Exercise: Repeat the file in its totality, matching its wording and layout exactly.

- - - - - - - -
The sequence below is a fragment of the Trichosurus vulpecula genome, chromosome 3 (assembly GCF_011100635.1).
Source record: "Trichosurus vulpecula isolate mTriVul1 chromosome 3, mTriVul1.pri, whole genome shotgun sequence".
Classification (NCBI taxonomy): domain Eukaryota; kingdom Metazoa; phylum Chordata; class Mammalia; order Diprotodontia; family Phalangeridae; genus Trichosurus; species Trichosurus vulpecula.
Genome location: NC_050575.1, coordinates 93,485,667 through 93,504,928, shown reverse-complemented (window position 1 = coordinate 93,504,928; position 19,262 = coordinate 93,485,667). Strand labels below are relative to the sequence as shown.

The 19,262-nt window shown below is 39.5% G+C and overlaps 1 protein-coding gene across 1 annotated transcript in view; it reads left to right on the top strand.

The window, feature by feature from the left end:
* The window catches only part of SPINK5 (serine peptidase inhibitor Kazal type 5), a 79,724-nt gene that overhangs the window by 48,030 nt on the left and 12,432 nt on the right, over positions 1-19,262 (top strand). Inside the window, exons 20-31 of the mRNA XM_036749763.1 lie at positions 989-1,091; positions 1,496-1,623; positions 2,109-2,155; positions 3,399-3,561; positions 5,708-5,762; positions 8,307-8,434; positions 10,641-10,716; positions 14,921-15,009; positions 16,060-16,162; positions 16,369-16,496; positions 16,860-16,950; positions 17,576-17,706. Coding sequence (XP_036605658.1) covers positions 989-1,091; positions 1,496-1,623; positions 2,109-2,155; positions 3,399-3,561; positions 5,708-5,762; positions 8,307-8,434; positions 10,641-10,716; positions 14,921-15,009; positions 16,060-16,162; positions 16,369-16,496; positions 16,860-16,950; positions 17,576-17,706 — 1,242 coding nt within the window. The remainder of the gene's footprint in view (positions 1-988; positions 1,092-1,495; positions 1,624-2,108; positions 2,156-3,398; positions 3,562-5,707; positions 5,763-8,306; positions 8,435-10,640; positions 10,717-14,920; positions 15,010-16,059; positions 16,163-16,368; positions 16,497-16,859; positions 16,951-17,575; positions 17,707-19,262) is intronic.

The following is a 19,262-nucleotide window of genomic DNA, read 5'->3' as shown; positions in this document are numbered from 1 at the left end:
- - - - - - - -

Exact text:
The sequence below is a fragment of the Trichosurus vulpecula genome, chromosome 3 (assembly GCF_011100635.1).
Source record: "Trichosurus vulpecula isolate mTriVul1 chromosome 3, mTriVul1.pri, whole genome shotgun sequence".
Classification (NCBI taxonomy): domain Eukaryota; kingdom Metazoa; phylum Chordata; class Mammalia; order Diprotodontia; family Phalangeridae; genus Trichosurus; species Trichosurus vulpecula.
Genome location: NC_050575.1, coordinates 93,485,667 through 93,504,928, shown reverse-complemented (window position 1 = coordinate 93,504,928; position 19,262 = coordinate 93,485,667). Strand labels below are relative to the sequence as shown.

The 19,262-nt window shown below is 39.5% G+C and overlaps 1 protein-coding gene across 1 annotated transcript in view; it reads left to right on the top strand.

The window, feature by feature from the left end:
* The window catches only part of SPINK5 (serine peptidase inhibitor Kazal type 5), a 79,724-nt gene that overhangs the window by 48,030 nt on the left and 12,432 nt on the right, over positions 1-19,262 (top strand). Inside the window, exons 20-31 of the mRNA XM_036749763.1 lie at positions 989-1,091; positions 1,496-1,623; positions 2,109-2,155; positions 3,399-3,561; positions 5,708-5,762; positions 8,307-8,434; positions 10,641-10,716; positions 14,921-15,009; positions 16,060-16,162; positions 16,369-16,496; positions 16,860-16,950; positions 17,576-17,706. Coding sequence (XP_036605658.1) covers positions 989-1,091; positions 1,496-1,623; positions 2,109-2,155; positions 3,399-3,561; positions 5,708-5,762; positions 8,307-8,434; positions 10,641-10,716; positions 14,921-15,009; positions 16,060-16,162; positions 16,369-16,496; positions 16,860-16,950; positions 17,576-17,706 — 1,242 coding nt within the window. The remainder of the gene's footprint in view (positions 1-988; positions 1,092-1,495; positions 1,624-2,108; positions 2,156-3,398; positions 3,562-5,707; positions 5,763-8,306; positions 8,435-10,640; positions 10,717-14,920; positions 15,010-16,059; positions 16,163-16,368; positions 16,497-16,859; positions 16,951-17,575; positions 17,707-19,262) is intronic.

The following is a 19,262-nucleotide window of genomic DNA, read 5'->3' as shown; positions in this document are numbered from 1 at the left end: